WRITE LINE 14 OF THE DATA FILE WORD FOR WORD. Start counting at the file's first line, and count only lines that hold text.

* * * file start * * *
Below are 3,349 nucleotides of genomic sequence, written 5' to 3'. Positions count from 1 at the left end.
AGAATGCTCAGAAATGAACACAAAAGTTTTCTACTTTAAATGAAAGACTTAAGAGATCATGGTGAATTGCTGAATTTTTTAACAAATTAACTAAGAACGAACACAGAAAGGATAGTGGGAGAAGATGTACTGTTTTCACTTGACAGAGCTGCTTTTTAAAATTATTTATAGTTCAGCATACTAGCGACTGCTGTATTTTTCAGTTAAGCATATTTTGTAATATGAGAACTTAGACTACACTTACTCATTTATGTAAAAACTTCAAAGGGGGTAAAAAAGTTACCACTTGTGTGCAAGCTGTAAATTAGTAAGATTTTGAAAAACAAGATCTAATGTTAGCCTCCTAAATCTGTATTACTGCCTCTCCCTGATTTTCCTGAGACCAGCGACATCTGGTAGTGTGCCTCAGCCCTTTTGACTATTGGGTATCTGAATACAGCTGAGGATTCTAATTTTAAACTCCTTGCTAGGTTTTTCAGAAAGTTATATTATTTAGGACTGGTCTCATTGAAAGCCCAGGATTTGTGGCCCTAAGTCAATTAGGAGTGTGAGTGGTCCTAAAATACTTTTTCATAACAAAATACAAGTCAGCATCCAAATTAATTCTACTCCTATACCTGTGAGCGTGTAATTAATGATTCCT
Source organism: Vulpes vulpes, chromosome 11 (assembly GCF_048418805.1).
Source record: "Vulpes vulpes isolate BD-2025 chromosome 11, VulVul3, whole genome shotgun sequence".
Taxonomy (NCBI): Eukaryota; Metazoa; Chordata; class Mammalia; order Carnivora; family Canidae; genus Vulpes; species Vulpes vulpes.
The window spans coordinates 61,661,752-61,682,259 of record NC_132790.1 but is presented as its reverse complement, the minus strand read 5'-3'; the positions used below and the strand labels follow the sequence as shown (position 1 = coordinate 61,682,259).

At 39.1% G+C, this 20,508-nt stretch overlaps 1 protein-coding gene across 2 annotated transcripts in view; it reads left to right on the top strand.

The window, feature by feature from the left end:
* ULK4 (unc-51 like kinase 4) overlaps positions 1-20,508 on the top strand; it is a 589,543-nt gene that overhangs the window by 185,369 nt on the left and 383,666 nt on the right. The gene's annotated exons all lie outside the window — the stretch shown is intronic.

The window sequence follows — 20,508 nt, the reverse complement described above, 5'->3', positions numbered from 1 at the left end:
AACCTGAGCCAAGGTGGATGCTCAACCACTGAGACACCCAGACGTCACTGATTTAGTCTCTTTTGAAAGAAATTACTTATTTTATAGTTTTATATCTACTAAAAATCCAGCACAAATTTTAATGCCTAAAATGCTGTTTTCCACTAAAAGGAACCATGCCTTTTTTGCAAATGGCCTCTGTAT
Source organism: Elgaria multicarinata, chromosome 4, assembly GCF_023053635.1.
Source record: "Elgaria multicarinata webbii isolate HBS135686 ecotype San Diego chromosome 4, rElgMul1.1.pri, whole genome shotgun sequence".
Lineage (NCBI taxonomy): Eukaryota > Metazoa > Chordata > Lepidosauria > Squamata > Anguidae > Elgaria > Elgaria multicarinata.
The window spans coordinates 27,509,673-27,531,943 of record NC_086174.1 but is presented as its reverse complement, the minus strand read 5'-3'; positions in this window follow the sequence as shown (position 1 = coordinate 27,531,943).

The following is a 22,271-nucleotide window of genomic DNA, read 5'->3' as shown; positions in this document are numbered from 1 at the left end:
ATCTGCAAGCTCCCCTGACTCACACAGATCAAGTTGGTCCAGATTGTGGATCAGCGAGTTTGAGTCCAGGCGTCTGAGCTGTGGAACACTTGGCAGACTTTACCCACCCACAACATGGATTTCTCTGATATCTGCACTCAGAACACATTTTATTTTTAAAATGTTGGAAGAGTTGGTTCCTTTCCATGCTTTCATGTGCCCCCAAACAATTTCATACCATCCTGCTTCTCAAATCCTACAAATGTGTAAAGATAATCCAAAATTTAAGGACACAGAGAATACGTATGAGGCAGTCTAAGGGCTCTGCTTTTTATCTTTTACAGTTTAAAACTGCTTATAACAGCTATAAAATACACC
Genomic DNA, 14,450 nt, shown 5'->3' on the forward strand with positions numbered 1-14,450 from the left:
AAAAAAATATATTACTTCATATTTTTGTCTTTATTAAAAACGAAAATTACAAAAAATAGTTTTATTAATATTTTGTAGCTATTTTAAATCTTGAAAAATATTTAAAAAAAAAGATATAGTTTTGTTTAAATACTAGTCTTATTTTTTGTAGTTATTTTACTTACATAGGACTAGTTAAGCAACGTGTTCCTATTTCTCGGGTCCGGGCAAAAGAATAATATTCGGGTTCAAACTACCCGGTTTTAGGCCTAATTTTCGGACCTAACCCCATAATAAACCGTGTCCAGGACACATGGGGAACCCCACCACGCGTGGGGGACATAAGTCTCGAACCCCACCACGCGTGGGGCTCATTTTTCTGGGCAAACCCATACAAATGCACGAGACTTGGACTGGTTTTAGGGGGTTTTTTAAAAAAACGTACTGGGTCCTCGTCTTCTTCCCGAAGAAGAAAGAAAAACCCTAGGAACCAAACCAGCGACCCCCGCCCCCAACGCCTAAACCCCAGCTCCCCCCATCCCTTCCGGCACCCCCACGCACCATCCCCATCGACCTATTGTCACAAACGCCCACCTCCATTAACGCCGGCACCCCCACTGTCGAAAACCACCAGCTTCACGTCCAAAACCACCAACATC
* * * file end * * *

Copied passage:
Lineage (NCBI taxonomy): Eukaryota > Metazoa > Chordata > Lepidosauria > Squamata > Anguidae > Elgaria > Elgaria multicarinata.